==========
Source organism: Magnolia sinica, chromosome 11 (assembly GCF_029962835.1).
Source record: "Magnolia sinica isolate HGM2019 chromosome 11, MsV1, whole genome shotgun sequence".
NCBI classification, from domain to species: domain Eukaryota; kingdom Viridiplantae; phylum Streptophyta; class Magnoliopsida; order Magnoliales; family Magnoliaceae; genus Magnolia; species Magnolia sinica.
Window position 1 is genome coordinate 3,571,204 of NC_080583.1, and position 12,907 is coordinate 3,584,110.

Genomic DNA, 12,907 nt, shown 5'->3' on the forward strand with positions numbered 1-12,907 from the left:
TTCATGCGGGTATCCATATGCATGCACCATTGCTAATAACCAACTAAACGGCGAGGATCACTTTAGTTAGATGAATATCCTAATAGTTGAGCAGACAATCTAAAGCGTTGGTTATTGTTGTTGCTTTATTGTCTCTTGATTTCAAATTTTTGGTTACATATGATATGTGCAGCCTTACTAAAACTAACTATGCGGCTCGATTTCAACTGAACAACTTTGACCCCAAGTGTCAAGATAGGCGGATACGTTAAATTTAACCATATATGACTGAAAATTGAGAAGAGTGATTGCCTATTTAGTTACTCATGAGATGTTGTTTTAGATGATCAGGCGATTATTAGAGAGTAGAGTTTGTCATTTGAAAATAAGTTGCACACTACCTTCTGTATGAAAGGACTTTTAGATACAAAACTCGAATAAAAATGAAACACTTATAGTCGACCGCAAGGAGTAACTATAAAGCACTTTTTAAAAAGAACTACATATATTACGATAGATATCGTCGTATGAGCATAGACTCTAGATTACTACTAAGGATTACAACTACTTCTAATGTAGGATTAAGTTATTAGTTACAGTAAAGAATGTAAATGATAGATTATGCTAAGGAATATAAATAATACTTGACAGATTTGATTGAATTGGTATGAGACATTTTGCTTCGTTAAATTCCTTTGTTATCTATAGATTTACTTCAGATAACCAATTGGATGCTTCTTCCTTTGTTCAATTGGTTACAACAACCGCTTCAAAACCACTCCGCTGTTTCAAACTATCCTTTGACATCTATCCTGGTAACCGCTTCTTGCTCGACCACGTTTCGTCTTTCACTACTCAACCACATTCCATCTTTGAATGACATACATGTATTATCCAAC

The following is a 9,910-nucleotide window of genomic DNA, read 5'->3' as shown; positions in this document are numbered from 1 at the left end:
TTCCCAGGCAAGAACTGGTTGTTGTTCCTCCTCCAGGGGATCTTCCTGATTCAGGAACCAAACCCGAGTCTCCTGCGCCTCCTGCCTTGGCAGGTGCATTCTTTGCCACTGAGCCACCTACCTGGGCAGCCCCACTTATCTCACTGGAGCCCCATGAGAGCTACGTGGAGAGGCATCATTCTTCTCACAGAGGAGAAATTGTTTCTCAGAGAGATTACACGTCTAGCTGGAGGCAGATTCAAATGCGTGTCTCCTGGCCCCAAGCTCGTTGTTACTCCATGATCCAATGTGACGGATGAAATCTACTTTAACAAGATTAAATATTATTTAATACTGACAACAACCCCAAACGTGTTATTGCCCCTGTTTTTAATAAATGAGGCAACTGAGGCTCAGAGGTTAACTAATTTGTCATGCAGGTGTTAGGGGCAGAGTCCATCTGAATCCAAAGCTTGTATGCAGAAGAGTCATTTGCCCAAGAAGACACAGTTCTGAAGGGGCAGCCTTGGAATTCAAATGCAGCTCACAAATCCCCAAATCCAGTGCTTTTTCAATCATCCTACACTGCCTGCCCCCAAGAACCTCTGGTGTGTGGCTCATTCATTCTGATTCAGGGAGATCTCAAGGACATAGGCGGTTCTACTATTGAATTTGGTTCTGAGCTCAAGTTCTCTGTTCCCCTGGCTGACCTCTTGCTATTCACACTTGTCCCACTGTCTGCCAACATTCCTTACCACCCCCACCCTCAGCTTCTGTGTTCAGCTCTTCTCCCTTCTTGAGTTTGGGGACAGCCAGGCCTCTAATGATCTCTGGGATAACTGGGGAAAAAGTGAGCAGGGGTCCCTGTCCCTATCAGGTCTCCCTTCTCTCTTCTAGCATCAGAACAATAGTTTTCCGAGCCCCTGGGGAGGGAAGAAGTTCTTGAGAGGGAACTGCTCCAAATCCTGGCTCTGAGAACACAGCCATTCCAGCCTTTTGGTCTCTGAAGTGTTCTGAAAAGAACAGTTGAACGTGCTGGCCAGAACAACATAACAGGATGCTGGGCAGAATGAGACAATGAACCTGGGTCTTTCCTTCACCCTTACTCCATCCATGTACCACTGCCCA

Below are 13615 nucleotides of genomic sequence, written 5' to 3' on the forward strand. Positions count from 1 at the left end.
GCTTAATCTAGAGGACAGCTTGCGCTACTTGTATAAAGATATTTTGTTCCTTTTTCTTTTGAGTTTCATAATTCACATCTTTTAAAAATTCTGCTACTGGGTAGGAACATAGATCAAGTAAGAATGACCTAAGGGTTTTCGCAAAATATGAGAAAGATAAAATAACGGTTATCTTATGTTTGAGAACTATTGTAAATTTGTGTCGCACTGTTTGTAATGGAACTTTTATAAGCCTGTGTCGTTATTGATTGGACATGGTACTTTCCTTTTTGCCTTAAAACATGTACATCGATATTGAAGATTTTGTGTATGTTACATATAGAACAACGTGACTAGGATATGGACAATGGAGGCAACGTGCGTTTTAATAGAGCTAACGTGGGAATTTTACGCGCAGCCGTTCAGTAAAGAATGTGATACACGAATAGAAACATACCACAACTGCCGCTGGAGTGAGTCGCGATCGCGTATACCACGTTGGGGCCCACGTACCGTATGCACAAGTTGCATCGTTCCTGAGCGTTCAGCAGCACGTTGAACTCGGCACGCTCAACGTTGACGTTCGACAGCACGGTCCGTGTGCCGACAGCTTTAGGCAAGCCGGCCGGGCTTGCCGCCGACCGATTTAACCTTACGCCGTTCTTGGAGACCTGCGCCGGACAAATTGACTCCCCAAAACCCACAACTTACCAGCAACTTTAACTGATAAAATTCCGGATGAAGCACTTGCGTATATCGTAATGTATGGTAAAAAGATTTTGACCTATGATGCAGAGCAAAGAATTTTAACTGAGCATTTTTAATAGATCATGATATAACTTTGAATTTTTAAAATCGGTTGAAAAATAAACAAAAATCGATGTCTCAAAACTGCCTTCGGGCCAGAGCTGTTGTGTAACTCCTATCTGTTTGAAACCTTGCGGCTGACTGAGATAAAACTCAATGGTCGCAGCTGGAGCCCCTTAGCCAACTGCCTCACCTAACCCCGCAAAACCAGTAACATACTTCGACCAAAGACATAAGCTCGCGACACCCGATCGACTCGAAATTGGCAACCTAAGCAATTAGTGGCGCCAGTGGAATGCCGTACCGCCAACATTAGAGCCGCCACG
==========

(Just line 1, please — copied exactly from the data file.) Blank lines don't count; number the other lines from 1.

Source organism: Magnolia sinica, chromosome 11 (assembly GCF_029962835.1).